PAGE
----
The latest global assessment of biodiversity ruled yesterday that an additional 11 species are either fully extinct or extinct outside of captivity. As climate change, invasive species, and habitat destruction place greater pressure on wildlife, more species are disappearing at rates faster than conservationists can react to ensure the species' survival.
The latest global assessment of biodiversity ruled yesterday that an additional 11 species are either fully extinct or extinct outside of captivity.
The International Union for the Conservation of Nature (IUCN) updated its Red List of Threatened Species, considered the authority on the status of the world's species, to an all-time high of 17,291 species threatened with extinction. The annual index has become a consistent indicator of how environmental change is altering natural habitats worldwide.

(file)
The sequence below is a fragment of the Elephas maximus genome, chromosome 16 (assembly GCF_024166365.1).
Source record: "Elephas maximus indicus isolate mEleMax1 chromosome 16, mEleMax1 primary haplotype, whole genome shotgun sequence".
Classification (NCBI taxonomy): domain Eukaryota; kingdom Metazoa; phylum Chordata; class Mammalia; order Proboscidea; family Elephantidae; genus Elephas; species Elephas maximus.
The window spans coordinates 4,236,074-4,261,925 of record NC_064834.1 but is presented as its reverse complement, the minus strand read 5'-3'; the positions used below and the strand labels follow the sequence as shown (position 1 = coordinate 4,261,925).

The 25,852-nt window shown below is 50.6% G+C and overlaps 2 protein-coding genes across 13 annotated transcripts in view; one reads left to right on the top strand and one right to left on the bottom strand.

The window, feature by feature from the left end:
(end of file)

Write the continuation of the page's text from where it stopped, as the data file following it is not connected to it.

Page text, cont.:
Among assessed animal groups, 37 percent of freshwater fish species, 35 percent of invertebrates, 30 percent of amphibians, and 28 percent of reptiles are threatened. In addition, 21 percent of known mammals and 12 percent of known birds are under threat.
"A serious extinction crisis is mounting," said Jane Smart, director of IUCN's biodiversity conservation group. "We're rapidly running out of time."
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